Director Jordan Peele’s masterful space-invader opus is pure summer magic
Starring Daniel Kaluuya, Keke Palmer & Brandon Perea
Directed by Jordan Peele
In theaters Friday, July 22
Something’s up in director Jordan Peele’s epic new sci-fi space-invader opus. Something’s up there. Does it appear to be friendly?
But is it exciting, terrifying, horrific and out-of-this-world amazing?
Peele, who established his creep-show bona fides with his two previous horror flicks, Us and Get Out, continues his penchant for cryptic, less-is-more titles with Nope, which sets a tone of ominous, unsettled tension at its very beginning. An obscure quote from the Old Testament prophesizes devastation and destruction; we glimpse a horrific incident on the set of a 1990s TV sitcom featuring a chimpanzee; a lethal spew of deadly metallic debris rains from the sky.
Something’s up, indeed. And something’s going down in this masterful flying-saucer extravagana that takes social-commentary swipes at capitalism, kitsch entertainment, animal exploitation, the human need for spectacle, a reckoning for Black history and the American dream itself.
Daniel Kaluuya, the British actor who also starred in Get Out, is O.J. (it stands for Otis Junior), a level-headed second-generation horse wrangler who notices strange things in the canyons around his isolated ranch outside of Los Angeles, where his family has for decades raised and trained animals for Hollywood movie productions. The horses are acting weird, like they’re spooked. There are unexplained power outages, otherworldly screeching noises, and… something—something enormous—in the sky, hiding behind the clouds.
O.J. and his hungry-for-fame sister, Emerald (Keke Palmer), decide to document whatever it is, whatever it’s called—UFO, or UAP, for “unidentified aerial phenomena”—and get the video out into the world, maybe even on Oprah. They enlist an eager local AV tech (Brandon Perea) and a craggy Hollywood cameraman (veteran British actor Michael Wincott) to assist them getting “the money shot” that will bring them acclaim and fortune.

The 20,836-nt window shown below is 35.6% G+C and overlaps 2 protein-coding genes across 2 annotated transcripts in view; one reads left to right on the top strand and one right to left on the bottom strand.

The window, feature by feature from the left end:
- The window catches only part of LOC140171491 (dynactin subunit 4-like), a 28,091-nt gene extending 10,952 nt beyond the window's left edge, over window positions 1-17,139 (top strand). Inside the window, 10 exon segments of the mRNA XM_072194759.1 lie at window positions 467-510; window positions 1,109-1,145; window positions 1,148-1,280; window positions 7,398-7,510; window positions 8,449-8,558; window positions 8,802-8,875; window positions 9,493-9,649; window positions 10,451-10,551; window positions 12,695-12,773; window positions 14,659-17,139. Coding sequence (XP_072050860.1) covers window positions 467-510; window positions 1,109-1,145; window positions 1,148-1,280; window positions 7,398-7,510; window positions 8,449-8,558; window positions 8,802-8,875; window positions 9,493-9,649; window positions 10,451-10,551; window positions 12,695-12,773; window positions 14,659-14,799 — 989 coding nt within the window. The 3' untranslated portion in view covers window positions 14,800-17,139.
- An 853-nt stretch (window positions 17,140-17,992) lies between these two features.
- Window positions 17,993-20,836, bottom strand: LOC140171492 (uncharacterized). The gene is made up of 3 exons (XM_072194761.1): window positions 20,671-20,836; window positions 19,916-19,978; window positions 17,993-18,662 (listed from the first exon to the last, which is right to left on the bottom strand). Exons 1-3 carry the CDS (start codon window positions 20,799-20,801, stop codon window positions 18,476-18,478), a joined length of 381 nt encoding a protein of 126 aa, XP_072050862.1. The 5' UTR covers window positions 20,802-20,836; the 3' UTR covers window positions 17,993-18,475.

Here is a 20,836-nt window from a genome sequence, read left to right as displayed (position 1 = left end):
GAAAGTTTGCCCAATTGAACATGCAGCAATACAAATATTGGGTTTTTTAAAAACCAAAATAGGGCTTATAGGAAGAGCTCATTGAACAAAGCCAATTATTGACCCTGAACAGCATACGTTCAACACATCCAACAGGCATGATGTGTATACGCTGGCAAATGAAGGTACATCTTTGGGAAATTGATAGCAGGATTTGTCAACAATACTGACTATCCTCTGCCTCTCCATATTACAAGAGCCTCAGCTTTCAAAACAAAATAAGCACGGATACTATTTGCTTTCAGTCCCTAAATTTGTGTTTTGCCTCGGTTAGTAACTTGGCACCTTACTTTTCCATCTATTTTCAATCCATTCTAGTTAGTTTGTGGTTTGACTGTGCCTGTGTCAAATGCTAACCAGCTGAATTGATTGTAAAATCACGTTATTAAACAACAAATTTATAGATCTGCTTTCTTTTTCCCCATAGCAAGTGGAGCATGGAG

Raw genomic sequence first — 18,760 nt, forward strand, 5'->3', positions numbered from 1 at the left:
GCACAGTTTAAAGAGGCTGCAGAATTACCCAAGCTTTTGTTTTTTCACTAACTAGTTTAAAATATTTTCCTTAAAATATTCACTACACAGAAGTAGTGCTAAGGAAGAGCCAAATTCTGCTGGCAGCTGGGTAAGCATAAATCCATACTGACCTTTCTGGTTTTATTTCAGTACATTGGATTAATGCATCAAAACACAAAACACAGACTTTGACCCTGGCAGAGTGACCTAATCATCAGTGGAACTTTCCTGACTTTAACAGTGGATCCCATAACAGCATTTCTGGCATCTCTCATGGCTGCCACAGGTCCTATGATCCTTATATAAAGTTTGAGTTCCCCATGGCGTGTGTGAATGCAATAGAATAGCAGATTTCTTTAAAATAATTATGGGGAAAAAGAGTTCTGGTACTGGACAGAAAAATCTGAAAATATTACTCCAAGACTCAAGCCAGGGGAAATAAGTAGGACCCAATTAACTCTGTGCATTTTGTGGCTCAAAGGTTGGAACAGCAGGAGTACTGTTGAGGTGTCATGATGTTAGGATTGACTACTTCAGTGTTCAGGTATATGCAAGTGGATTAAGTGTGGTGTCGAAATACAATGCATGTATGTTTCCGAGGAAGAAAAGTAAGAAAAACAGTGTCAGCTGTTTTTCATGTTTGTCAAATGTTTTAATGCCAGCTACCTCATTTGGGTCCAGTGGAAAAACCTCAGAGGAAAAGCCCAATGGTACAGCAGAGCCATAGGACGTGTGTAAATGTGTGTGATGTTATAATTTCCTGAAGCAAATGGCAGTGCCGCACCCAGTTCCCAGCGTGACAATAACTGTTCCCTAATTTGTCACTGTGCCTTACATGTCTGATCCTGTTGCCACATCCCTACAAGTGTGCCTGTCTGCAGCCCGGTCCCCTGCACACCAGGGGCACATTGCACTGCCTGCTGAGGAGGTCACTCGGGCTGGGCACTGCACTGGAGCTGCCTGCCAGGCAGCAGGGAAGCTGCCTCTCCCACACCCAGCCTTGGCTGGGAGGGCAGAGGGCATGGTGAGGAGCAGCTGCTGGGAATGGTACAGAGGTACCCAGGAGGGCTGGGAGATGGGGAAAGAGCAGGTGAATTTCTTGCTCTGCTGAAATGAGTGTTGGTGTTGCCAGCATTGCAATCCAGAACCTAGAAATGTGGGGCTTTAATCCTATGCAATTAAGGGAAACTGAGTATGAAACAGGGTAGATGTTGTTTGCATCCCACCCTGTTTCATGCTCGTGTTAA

Stephan Yeun (he wrote and starred in the critically acclaimed Minari) has a pivotal role as Ricky “Jupe” Park, the propitiator of a “California Gold Rush”-themed theme park, Jupiter’s Claim (it’s a fictional place created just for the film, but it now has its own website, and it’s been transported and meticulously reconstructed, in whole, at the Universal Studios Hollywood theme park). There’s something weird going on at Jupiter’s Claim too, and you’ll start piecing things together as you learn about Park’s traumatic past as a child actor, and notice, hey—isn’t that a spaceship woven into the back of his rhinestone suit?
Space references are everywhere, from a poster of Cape Canaveral—NASA’s famed rocketry site in Florida—to a simian named Gordy (a subtle nod, perhaps, to Gordon “Gordo” Cooper, the youngest of NASA’s groundbreaking Mercury astronaut program in the 1960s), and our solar system’s largest planet acknowledged in the name of a theme park. Like the American West once was, Nope recognizes that outer space—and its unfathomable, unknowable secrets—has become the new frontier.
Nope is Peele’s most ambitious project yet as a filmmaker, a Wild West space-alien epic with overtures of Spielberg (E.T. and even Jaws) that challenges Hollywood’s time-honored concept of bug-eyed “little green men,” what intergalactic travelers might look like, or do, or why they might be interested in us. Like his other films, its horrors are deep and wide; Peele turns the world itself into a haunted house, full of intense, subversive terrors and impenetrable enigmas. And he knows that things can be even more terrifying when we don’t understand them, can’t compartmentalize them, or find them difficult to rationalize.
There have been many, many other movies about space aliens, spinning the idea that we are not alone in the universe. But has there ever been a movie like this one? A movie that plumbs the existential human condition with an electrifying tale of horse-riding Black buckaroos, a crazed chimpanzee and mega-hungry cosmic party crashers, creating the summer’s hottest, must-see fright flick?